A novel c-fgr exon utilized in Epstein-Barr virus-infected B lymphocytes but not in normal monocytes

J. Silvio Gutkind, Daniel C. Link, Shigeru Katamine, Pedro Lacal, Toru Miki, Timothy J. Ley, Keith C. Robbins

Research output: Contribution to journalArticlepeer-review

Abstract

The fgr proto-oncogene encodes a nonreceptor protein-tyrosine kinase, designated p55c-fgr. In this study, we have isolated human fgr cDNA molecules from normal monocyte mRNA templates. Nucleotide sequence analysis of the longest fgr cDNA revealed a 5′ untranslated region of 927 bp which included two Alu-like repeats as well as three translation stop codons immediately upstream of the initiator for p55c-fgr synthesis. Within genomic DNA, these sequences were distributed over 13 kbp as three distinct 5′ untranslated exons. Previous studies have shown that Epstein-Barr virus (EBV) increases c-fgr mRNA levels in B lymphocytes. By comparing the nucleotide sequence reported for transcripts isolated from EBV-infected B lymphocytes with those of our monocyte cDNA as well as genomic DNA, we identified a novel untranslated exon utilized only in EBV-infected cells. The transcriptional initiation sites of fgr mRNA expressed in EBV-converted cells were mapped and shown to reside within a region identified as an intron for fgr mRNA that is expressed in normal myelomonocytic cells. Furthermore, the region of the fgr locus upstream of the novel exon displayed properties of a transcriptional promoter when transfected into heterologous cells. We conclude from all of these findings that activation of the fgr gene by EBV is achieved by mechanisms distinct from those normally regulating its programmed expression in myelomonocytic cells.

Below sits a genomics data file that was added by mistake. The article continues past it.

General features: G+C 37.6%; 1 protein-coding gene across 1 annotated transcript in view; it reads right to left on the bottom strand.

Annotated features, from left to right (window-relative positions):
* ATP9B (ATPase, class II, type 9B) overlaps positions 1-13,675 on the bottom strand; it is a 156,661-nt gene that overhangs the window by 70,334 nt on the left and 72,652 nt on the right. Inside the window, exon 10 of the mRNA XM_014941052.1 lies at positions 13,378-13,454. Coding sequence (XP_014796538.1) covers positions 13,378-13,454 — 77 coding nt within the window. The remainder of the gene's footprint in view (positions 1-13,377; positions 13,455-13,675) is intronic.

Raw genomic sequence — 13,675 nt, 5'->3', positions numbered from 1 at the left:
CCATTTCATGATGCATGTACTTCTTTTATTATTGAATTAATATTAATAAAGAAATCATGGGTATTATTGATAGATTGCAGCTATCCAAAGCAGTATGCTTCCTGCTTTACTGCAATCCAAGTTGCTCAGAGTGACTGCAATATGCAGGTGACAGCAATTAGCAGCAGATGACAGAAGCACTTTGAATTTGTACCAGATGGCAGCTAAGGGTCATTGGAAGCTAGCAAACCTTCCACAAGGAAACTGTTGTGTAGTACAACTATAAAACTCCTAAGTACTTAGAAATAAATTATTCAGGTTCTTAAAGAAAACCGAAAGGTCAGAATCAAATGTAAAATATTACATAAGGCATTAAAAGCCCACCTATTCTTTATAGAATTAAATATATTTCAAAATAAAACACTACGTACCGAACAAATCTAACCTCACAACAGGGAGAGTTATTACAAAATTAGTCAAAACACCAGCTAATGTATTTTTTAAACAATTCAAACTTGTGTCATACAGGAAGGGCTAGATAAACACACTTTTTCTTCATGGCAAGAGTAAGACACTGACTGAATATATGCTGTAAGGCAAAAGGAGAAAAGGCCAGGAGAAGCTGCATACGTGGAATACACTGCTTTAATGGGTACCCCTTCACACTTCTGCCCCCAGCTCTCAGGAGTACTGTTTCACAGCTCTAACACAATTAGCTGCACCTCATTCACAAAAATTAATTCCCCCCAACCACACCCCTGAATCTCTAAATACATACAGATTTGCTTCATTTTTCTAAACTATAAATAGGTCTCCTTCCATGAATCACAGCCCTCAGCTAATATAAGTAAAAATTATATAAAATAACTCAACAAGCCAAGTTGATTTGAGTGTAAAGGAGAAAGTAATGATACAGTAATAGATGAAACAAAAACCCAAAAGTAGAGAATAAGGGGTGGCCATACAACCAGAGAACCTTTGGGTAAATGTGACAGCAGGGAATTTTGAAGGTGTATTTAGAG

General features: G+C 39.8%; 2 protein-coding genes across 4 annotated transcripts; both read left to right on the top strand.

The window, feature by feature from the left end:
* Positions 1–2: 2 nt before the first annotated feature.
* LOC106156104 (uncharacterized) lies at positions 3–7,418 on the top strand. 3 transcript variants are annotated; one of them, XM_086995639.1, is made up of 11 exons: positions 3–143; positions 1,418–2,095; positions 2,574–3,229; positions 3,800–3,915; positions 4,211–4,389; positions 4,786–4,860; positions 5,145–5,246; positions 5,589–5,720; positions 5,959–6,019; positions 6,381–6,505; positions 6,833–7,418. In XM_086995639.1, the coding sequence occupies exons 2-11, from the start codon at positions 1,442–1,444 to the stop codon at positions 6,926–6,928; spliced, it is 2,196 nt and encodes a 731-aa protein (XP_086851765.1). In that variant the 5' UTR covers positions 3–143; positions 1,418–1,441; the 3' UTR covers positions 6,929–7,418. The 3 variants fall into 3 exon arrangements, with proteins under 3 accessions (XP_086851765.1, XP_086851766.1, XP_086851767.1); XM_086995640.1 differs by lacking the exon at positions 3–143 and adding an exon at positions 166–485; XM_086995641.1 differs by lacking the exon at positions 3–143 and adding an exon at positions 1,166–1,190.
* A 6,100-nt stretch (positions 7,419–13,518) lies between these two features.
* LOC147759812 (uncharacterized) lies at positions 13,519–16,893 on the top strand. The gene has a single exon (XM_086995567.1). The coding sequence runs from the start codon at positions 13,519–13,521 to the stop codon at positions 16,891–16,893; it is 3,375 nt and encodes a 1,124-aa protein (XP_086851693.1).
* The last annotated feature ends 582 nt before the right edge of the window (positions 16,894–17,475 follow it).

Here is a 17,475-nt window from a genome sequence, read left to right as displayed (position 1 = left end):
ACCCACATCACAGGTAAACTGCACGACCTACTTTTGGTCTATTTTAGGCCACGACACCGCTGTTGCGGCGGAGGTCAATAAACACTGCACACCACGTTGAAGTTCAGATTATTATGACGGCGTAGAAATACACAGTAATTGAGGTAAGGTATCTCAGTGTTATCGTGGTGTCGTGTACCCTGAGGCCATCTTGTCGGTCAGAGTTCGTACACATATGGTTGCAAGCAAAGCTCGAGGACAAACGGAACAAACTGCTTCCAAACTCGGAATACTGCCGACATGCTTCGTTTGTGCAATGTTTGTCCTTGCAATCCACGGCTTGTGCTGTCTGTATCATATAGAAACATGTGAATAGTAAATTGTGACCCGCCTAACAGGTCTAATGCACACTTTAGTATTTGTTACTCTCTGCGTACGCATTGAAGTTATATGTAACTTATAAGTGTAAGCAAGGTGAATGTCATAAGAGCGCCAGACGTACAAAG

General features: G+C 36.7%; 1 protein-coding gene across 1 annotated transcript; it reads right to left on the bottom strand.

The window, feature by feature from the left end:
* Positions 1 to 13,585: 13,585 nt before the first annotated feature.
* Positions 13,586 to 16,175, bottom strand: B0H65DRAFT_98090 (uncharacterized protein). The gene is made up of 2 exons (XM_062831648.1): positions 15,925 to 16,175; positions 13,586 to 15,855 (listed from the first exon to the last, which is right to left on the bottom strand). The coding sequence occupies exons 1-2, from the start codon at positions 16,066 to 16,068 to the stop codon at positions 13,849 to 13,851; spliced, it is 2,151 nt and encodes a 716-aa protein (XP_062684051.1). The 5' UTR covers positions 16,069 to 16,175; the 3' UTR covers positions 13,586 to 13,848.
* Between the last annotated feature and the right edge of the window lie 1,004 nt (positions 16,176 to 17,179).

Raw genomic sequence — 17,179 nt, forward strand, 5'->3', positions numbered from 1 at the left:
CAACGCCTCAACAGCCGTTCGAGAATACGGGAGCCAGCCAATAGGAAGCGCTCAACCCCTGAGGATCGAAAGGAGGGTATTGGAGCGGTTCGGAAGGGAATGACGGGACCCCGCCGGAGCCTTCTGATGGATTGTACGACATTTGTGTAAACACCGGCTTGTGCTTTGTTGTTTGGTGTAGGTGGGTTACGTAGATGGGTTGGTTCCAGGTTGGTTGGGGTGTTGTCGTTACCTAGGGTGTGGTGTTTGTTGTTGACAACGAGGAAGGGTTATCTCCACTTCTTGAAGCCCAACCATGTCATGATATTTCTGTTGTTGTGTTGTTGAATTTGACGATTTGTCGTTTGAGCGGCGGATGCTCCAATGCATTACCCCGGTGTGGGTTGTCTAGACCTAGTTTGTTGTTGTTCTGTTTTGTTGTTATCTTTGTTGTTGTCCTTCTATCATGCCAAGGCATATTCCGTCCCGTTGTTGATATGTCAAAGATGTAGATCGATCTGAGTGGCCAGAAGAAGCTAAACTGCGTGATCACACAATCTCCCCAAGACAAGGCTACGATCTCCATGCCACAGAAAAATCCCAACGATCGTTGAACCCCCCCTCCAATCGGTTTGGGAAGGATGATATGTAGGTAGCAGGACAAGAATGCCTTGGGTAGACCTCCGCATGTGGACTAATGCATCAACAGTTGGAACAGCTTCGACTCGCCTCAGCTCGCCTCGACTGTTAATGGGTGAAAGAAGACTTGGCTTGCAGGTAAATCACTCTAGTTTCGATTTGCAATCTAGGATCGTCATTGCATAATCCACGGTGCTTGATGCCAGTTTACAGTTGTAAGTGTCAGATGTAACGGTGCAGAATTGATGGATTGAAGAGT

Original languageEnglish
Pages (from-to)1500-1507
Number of pages8
JournalMolecular and Cellular Biology
Volume11
Issue number3
Publication statusPublished - Mar 1991

ASJC Scopus subject areas

  • Cell Biology
  • Genetics
  • Molecular Biology

Fingerprint Dive into the research topics of 'A novel c-fgr exon utilized in Epstein-Barr virus-infected B lymphocytes but not in normal monocytes'. Together they form a unique fingerprint.

Cite this